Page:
The University of Michigan reported an index reading of 89.1 for its Consumer Sentiment Index in March. February’s reading was 83.0 and analysts expected an index reading of 83.7.

What’s Ahead

This week’s economic reporting includes readings from Case-Shiller Home Price Index and reporting on pending home sales. Private and public sector job growth and the national unemployment rate will be released along with weekly reports on mortgage rates and jobless claims.

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What’s Ahead For Mortgage Rates This Week – March 1, 2021

Posted in Financial Reports by Michigan Real Estate Expert on March 1st, 2021

What's Ahead For Mortgage Rates This Week - March 1, 2021Last week’s economic reports included readings from Case-Shiller on home prices, the Federal Housing Finance Agency also reported on home prices and the Commerce Department released data on sales of new homes and pending home sales. The University of Michigan released its Consumer Sentiment Index, and weekly readings on mortgage rates and jobless claims were released.

Case-Shiller Home Price Indices Report Fastest Price Growth in 7 Years

The S&P Case Shiller National Home Price Index reported December home prices rose at the fastest pace since 2014. The National Home Price Index posted a year-over-year home price growth rate of 10.40 percent in December as compared to November’s home price growth rate of 9.50 percent.

Case-Shiller’s 20-City Home Price Index posted December home price growth at a year-over-year pace of 10.10 percent as compared to November’s home price growth rate of 9.20 percent according to Case-Shiller’s 20-City Home Price Index. Phoenix, Arizona home prices rose at a seasonally-adjusted annual pace of 14.40 percent; Seattle, Washington home prices held second place with 13.60 percent growth, and San  Diego, California held third place in the 20-City Home Price Index with 13.00 percent home price growth. 18 of 19 cities reported higher home prices;  Detroit Michigan did not report data for December.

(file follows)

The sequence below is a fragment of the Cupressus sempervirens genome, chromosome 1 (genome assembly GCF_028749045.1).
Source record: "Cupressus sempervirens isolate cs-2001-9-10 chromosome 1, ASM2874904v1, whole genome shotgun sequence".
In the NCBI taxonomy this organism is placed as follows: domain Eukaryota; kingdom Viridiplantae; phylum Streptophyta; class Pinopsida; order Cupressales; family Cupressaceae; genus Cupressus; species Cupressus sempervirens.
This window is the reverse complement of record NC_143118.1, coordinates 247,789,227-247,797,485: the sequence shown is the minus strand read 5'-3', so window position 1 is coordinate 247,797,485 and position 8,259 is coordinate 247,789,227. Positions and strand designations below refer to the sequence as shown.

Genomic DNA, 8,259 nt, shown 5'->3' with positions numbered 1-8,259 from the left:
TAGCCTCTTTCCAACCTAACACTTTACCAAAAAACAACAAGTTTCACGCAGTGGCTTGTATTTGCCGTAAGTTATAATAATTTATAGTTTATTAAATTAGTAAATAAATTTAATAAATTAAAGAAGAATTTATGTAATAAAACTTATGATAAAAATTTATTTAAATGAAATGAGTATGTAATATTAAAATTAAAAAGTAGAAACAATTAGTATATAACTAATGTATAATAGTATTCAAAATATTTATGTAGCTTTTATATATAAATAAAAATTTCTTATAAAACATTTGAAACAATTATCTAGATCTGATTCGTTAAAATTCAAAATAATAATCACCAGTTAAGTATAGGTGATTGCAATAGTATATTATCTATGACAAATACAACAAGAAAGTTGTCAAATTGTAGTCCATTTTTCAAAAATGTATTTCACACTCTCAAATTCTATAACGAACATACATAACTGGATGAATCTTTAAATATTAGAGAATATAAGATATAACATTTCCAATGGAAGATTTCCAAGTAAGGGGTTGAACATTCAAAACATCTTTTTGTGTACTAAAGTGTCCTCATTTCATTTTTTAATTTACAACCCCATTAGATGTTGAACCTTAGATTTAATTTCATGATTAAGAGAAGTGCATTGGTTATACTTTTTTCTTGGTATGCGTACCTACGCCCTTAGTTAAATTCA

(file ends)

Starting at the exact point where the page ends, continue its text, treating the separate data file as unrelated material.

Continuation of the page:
The Federal Housing Finance Agency reported year-over-year home price growth of 11.40 percent in December for homes owned or financed by Fannie Mae and Freddie Mac. High demand for homes and short inventories of available and affordable homes created challenges for first-time and moderate-income home buyers. Builders said that rising materials costs and labor shortages continued to impact new home construction.

 

New Home Sales Increase as Shortages of Pre-Owned Homes Persist

The Census Bureau reported 823,000 sales of new homes in January on a seasonally-adjusted annual basis. Analysts expected 850,000 sales based on December’s reading of 885,000 new homes sold. Homebuyers are turning to new homes as supplies of previously-owned homes are in short supply. Shortages of previously-owned homes continued as homeowners stayed in their homes due to economic uncertainty, unemployment, and ongoing concerns over the pandemic.

 Pending home sales fell by – 2.80 percent in January as compared to December’s reading of – 0.50 percent.

Mortgage Rates Rise as Jobless Claims Fall

Freddie Mac reported higher average mortgage rates last week. Rates for 30-year fixed-rate mortgages rose 16 basis points to 2.97 percent; the average rate for 15-year fixed-rate mortgages rose 15 basis points to 2.34 percent. Rates for 5/1 adjustable rate mortgages averaged 22 basis points higher at 2.99 percent. Discount points averaged 0.60 percent for fixed-rate home loans and 0.10 percent for 5/1 adjustable rate mortgages.

First-time jobless claims fell to 730,000 new claims filed from the prior week’s reading of  841,000 initial jobless claims filed. Ongoing jobless claims were also lower; 4.42 million continuing claims were filed last week as compared to 4.52 million ongoing claims filed in the prior week.

The University of Michigan reported an index reading of 76.80 for its Consumer Sentiment Index in February, as compared to January’s index reading of  76.20.

What’s Ahead